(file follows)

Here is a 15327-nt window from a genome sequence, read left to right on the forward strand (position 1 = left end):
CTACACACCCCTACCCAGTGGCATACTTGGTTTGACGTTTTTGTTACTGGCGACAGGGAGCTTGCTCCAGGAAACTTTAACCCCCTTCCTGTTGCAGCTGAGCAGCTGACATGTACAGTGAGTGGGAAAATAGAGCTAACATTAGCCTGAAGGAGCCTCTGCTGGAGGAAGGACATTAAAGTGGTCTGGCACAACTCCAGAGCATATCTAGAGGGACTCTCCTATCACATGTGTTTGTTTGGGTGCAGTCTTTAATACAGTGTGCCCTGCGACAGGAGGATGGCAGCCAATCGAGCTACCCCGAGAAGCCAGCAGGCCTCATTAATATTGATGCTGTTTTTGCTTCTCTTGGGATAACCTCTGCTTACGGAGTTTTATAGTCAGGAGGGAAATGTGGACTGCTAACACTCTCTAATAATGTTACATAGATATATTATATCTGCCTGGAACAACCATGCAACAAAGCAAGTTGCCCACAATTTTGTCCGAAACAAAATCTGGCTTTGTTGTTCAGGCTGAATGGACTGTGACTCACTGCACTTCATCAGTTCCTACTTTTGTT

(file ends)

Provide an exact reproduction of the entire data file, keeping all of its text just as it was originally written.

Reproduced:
Here is a 15327-nt window from a genome sequence, read left to right on the forward strand (position 1 = left end):
CTACACACCCCTACCCAGTGGCATACTTGGTTTGACGTTTTTGTTACTGGCGACAGGGAGCTTGCTCCAGGAAACTTTAACCCCCTTCCTGTTGCAGCTGAGCAGCTGACATGTACAGTGAGTGGGAAAATAGAGCTAACATTAGCCTGAAGGAGCCTCTGCTGGAGGAAGGACATTAAAGTGGTCTGGCACAACTCCAGAGCATATCTAGAGGGACTCTCCTATCACATGTGTTTGTTTGGGTGCAGTCTTTAATACAGTGTGCCCTGCGACAGGAGGATGGCAGCCAATCGAGCTACCCCGAGAAGCCAGCAGGCCTCATTAATATTGATGCTGTTTTTGCTTCTCTTGGGATAACCTCTGCTTACGGAGTTTTATAGTCAGGAGGGAAATGTGGACTGCTAACACTCTCTAATAATGTTACATAGATATATTATATCTGCCTGGAACAACCATGCAACAAAGCAAGTTGCCCACAATTTTGTCCGAAACAAAATCTGGCTTTGTTGTTCAGGCTGAATGGACTGTGACTCACTGCACTTCATCAGTTCCTACTTTTGTT